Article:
South Carolina residents who carry balances on their credit card accounts will face higher monthly payments if the U.S. Federal Reserve announces another interest rate increase before the end of the year as expected. Individuals often turn to credit cards to cover basic expenses like utilities and food following an unexpected layoff or illness, and paying down revolving debt balances can be extremely difficult when the amount of money coming in each month is barely enough to make ends meet.
South Carolina residents and other Americans are poised to spend about $660 per person this holiday season, according to NerdWallet's 2017 Consumer Holiday Shopping Report. It looked at the shopping habits of 2,000 people aged 18 and over to come to this conclusion. While spending may not be up significantly from 2016 levels, roughly a quarter of respondents said that they overspent last year.
Consumers in South Carolina and around the country charged more than they have since the early days of the Great Recession in 2016 and added $87.2 billion in credit card debt, and a study released on Sept. 11 by the personal finance website Wallethub.com predicts that total credit card obligations in the United States will surpass $1 trillion by the end of the year. Rising interest rates could make this debt expensive to pay off as another sobering study released by Creditcards.com suggests that most Americans carry revolving debt for two years or longer.
South Carolina residents may be aware that household debt in the United States has been growing steadily. Banks tightened their underwriting standards in the wake of the 2008 financial crisis, but they have become more willing to extend credit in recent years as the economy has thrived. However, data from the Federal Reserve Bank of New York indicates that this willingness to lend has resulted in a large number of Americans falling behind on their credit card payments.
According to the latest Household Debt and Credit Report, Americans have accumulated a record $12.8 trillion in consumer debt. Of that amount, $1.2 trillion is related to auto loans and $1.3 trillion is related to student loans. Many South Carolina residents are burdened by auto loan debt, and it has increased around the country by 70 percent since 2010 according to the Federal Reserve Bank of New York.
A rule change could soon provide some relief to South Carolina consumers facing financial challenges due to credit card debt. Many credit companies issue clauses that force people into one-on-one arbitration instead of being able to join their cases with others in class-action lawsuits. These arbitration clauses that keep consumers from seeking court protection are about to undergo a significant change with a new rule from the Consumer Financial Protection Bureau.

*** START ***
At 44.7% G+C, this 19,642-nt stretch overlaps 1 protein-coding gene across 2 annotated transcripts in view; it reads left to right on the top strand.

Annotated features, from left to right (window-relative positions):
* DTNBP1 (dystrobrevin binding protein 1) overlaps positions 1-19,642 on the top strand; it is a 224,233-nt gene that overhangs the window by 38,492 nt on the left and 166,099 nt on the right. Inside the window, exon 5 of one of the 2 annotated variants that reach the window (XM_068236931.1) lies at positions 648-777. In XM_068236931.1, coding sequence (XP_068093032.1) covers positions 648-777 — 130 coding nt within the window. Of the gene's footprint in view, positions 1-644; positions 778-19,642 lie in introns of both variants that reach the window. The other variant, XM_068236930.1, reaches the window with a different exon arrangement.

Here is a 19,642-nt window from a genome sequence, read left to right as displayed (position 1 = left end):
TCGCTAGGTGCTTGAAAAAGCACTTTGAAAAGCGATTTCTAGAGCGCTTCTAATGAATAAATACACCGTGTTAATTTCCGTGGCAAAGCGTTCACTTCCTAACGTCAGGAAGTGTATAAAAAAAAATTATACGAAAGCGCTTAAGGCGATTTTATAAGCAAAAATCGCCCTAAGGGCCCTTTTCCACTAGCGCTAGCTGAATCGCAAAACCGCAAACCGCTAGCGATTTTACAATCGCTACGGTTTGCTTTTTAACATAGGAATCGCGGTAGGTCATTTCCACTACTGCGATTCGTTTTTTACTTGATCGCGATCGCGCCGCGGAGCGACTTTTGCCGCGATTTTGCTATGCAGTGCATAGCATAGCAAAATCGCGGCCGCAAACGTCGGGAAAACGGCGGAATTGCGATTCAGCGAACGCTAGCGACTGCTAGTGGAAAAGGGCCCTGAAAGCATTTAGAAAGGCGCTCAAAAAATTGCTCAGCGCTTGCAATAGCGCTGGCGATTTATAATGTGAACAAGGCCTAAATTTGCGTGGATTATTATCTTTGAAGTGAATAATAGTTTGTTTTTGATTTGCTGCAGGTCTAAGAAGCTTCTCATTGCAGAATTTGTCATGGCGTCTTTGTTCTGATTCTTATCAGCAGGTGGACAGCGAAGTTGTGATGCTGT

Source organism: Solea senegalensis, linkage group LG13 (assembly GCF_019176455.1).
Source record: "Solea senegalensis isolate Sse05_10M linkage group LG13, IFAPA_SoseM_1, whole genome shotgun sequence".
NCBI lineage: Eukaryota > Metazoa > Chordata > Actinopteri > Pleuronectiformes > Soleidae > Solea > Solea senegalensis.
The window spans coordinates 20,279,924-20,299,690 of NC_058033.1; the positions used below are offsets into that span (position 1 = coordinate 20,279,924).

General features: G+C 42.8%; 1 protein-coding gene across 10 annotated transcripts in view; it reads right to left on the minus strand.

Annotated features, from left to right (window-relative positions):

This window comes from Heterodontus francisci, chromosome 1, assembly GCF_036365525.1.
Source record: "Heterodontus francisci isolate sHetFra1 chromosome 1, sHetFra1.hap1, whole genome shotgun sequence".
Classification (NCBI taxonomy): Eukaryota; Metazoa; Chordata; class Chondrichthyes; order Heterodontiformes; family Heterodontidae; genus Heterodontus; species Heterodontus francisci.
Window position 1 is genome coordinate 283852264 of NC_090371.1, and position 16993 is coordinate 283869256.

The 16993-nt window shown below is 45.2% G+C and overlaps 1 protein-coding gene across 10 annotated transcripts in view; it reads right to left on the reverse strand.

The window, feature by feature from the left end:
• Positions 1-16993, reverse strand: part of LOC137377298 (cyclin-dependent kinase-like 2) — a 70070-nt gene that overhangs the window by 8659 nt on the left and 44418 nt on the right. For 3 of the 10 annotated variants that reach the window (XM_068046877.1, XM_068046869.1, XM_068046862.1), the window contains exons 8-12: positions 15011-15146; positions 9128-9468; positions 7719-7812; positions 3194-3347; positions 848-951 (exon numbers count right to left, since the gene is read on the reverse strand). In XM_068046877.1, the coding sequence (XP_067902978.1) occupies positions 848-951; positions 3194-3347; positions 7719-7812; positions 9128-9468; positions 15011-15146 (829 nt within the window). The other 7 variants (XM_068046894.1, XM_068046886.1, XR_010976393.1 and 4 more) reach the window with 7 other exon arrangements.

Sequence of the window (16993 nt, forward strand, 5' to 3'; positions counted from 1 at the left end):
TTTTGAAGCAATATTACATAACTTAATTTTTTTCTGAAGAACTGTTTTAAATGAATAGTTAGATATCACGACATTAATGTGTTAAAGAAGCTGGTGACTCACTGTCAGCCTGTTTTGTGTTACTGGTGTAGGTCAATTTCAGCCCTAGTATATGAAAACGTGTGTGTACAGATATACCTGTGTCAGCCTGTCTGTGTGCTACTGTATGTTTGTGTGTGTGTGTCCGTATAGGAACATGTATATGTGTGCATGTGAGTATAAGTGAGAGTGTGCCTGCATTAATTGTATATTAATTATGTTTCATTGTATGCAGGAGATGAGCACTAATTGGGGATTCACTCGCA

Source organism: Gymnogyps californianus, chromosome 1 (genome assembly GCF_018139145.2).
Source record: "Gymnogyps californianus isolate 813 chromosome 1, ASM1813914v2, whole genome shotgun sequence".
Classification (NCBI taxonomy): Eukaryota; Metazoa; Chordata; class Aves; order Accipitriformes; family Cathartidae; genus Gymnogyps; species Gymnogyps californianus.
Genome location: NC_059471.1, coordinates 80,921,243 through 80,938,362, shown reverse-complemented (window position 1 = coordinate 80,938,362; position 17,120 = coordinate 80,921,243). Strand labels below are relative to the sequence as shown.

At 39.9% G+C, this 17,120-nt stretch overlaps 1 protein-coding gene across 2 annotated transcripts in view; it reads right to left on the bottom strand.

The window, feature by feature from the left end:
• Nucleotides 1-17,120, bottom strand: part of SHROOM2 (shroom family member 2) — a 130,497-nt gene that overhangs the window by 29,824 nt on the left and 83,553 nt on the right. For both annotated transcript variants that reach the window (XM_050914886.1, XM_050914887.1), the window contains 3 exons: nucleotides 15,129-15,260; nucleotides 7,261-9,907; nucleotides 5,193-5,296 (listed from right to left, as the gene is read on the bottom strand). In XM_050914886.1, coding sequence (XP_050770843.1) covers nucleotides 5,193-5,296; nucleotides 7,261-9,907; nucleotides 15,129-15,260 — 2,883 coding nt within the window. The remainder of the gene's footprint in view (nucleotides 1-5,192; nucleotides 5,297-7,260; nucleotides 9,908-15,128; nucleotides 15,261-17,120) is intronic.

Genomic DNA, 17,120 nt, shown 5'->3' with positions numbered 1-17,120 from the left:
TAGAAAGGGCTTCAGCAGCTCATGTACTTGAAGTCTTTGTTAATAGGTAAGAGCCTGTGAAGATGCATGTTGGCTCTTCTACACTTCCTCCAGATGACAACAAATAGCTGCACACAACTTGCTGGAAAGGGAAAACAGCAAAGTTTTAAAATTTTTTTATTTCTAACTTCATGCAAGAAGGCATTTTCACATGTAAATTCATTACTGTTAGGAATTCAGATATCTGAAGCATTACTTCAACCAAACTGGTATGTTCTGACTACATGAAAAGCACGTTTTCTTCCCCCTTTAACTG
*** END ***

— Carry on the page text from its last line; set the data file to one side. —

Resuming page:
South Carolina college students may be carrying more debt than previous generations, but they may also be more careful with their debt load. Around the country, members of the class of 2016 had an average student loan debt of $37,172. Overdraft fees and late payment fees for credit cards are also costing students.
For many people in South Carolina and across the United States struggling with credit card debt, a new action by the Federal Reserve may see their monthly payments growing even more expensive than they already are. The Federal Reserve Bank announced that it is hiking its federal funds interest rate on June 14.
Families in South Carolina and around the country now owe more money to banks and credit card companies than ever before. A report released on May 17 by the Federal Reserve Bank of New York put total U.S. household debt at $12.73 trillion at the end of the first quarter of 2017. The previous high was $12.68 trillion, which was reached at the outset of the 2008 financial crisis.
South Carolina residents were some of the roughly 70 million Americans who were contacted by a creditor or debt collector within the past 12 months. That was according to a study released by the Consumer Financial Protection Bureau. Of those who were contacted, 40 percent asked that the creditor or debt collector cease contact. In 75 percent of those cases, that did not happen.